By Cathy Anderson
It’s not all stylised and scantily clad selfies: Snapchat is now rising up as a legitimate business tool.
Despite the service originally becoming popular for the facility to send raunchy images to an individual or group, Snapchat has now grown up and provides opportunities for business to interact with potential clients, nearly half of whom are aged 18-24.
Here’s how it works:
Snapchat users can upload images and videos of no more than 10 seconds to their profile which will only be visible for 24 hours but can be replayed many times. This is what’s called your story. You may choose to send images and videos directly to single users or groups of people (which was initially used by, er, pant-droppers, giving it a bad rap) but these can only be viewed for a few seconds, can be replayed once and then expire.
Perth-based sleepwear brand Hunter-Rose has warmly embraced Snapchat as a marketing tool.
Director Loan Tran, who co-founded the company with Ivy Arellano (pictured), said posting up to 10 videos a day gathered them more followers and, importantly, sales.
“Snapchat has just been an extension of our social media strategy,” she told The Huffington Post Australia.
“We looked at it as a really smart business decision to adapt and grow with our audience, because our 20-something audience is also Snapchat’s audience.
“You wouldn’t think that Snapchat and business can really go together because Snapchat is a little more fun but we are really excited about it, and excited that we are getting in there a little bit early.”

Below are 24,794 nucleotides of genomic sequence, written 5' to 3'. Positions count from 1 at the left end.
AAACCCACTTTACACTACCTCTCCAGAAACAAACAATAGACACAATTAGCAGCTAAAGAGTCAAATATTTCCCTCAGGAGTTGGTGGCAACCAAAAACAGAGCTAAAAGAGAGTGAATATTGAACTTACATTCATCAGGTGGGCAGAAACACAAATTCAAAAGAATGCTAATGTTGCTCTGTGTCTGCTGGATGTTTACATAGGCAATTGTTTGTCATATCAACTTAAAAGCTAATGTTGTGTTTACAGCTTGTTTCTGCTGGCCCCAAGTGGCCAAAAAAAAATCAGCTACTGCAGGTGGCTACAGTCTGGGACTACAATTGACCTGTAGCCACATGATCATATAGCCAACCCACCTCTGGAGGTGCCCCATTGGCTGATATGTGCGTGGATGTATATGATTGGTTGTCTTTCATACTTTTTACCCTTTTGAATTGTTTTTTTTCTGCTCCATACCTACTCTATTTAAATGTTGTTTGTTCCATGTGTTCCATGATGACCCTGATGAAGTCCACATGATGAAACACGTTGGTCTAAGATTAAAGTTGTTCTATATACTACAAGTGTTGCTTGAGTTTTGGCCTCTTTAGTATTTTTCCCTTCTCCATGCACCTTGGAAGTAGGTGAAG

Tran said Snapchat was similar to a private viewing, and gave users a unique experience. They post video content and images on a wide range of topics — from packing up their latest orders, to photo shoots, trips to Sydney for fashion events and travelling to their manufacturing base in China to choose material or inspect orders.
“We kind of found that it is kind of like a back stage pass — it is exclusive because they get to see the behind the scenes of what we do,” she said.
Tran said the beauty of Snapchat was the volume of content that could be posted.
“In a day you can’t put 10 videos on Instagram because it’s too much,” she said. “But in a day we can put 10 x 10-second videos up on Snapchat, which is a story, and then people can easily go through it.”
Working with fashion influencers such as Sahara Ray, Holly Young, Mia Theodoropoulos and Maya Stepper has been instrumental to bump up the brand’s following on both Snapchat and Instagram which Tran said had converted into sales.
“We are seeing more and more digital influencers use Snapchat so they would tag our brand and we would see an increased exposure and following,” she said.
Simple tips to get started on Snapchat
Here Tina Shakour Social Media Strategist with Cisco, provides some top tips for using the platform as a small business owner.
1. Flash sales
Push out a pic or vid about your latest sale and offer a special promotion or discount to Snachat followers to make them feel special.
Get buzz around your event by creating an on-demand geo filter so everyone can be involved in the event online as well and share it with their networks.
3. Behind the scenes
You can afford to share more intimate details of your business life on Snapchat as images and vids don’t have as long a shelf life as other platforms. Post vids of puppies if you are a dog walker or baking treats if you are a chef. It gives a warm and fuzzy feeling of authenticity.
4. Ask for feedback
Engage your followers by showing them something you are doing and asking them “What am I making/doing/thinking today?” to encourage them to swipe and chat.
5. Product demonstrations
Give your Snapchat followers a private tour of your business and products and explain the reasons why you invented/made/sourced them.
6. Collaborate with other businesses
Featuring nearby operators — and asking them to feature you too — is a great way to reach a new, yet local, audience. Just like two YouTube stars who appear in each other’s videos.
This article first appeared in the Small Business section of The Huffington Post Australia